A few notes

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Bassim

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Dear teachers,
Please, would you look at these sentences and correct my mistakes. I am wondering if they are written in a proper English:

1. A few notes of an old tune were enough to summon up the memories of his childhood.
2. After remaining silent and contemplating for a while, he told her that their relationship was finished.
3. Running and shouting after the thieves, he did not notice that he was barefoot.
 

shur2gal

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Advice from a fellow student! :)

1. A few notes of an old
tune were enough to summon up the memories of his childhood.

Nitpicks: "An old" tune? if it's enough to summon up memories, it should be a bit more specific, or if it was already specified in the last sentence, you should use "the old tune."

2. After remaining silent and contemplating for a while, he told her that their relationship was finished.

Nitpicks: If he remained silent and then tells her he was breaking up with her, then saying he or she was contemplating would be redundant. The reader is smart enough to know that they where either contemplating or thinking about a way to break the news.

"After a moment of silence, he told her the relationship was over." Or even, "After a moment of silence, he whispered, "It's over."

3. Running and shouting after the thieves, he did not notice that he was barefoot.

Nitpicks: It works, but it's a bit weird. Especially if this is all happening in the present tense. Try, "He abandoned his shoes and ran in pursuit of the thieves, screaming and shouting for attention." I guess it takes the whole oblivious part of it, but it gets the job done and ultimately accomplishes the mood you were trying to set when he said he was barefoot: he was so adamant and fast to try and capture them that he even forgot his shoes.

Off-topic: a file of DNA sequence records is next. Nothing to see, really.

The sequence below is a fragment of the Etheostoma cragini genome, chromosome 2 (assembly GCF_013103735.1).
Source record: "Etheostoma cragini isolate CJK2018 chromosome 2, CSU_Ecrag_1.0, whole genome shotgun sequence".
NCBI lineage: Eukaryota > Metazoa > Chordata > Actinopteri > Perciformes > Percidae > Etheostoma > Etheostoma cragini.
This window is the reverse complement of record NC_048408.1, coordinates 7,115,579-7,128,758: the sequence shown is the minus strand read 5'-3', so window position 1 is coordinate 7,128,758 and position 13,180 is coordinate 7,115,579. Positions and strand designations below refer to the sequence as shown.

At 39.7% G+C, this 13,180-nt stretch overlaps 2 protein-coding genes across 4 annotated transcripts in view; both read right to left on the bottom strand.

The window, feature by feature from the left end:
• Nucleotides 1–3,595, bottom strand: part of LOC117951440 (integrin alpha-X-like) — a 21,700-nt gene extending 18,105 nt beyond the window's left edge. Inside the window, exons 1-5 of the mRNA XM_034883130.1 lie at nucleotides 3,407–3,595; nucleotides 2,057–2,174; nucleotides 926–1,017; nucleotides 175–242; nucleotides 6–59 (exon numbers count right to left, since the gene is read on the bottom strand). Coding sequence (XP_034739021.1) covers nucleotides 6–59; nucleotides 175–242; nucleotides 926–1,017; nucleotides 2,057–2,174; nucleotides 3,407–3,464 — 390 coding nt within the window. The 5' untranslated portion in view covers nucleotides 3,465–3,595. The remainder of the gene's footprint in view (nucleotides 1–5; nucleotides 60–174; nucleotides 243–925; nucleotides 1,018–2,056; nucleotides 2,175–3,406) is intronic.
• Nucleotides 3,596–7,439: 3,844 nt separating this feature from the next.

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probus

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I would omit the from your first sentence. Without the, the implication is that the musical notes would summon up some memories, possibly not always the same memories. Using the makes the memories recalled specific. It creates a suggestion that the memories recalled are always the same ones and are especially significant.
 

5jj

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They are indeed. Apart from the 'the' mentioned by probus, all three sentences are acceptable English,
"An old" tune? if it's enough to summon up memories, it should be a bit more specific, or if it was already specified in the last sentence, you should use "the old tune."
I don't agree. More context might change the situation, but the sentence is fine as it stands.
If he remained silent and then tells her he was breaking up with her, then saying he or she was contemplating would be redundant. The reader is smart enough to know that they where either contemplating or thinking about a way to break the news.
Possibly, but the sentence is something many native speakers would produce.
3. Running and shouting after the thieves, he did not notice that he was barefoot.

Nitpicks: It works, but it's a bit weird.
It sounds natural enough to this native speaker.
Especially if this is all happening in the present tense.
It isn't.
Try, "He abandoned his shoes and ran in pursuit of the thieves, screaming and shouting for attention."
That changes what the writer is saying.

@ Bassim. With the amendment suggested by probus, your sentences are acceptable English.
 
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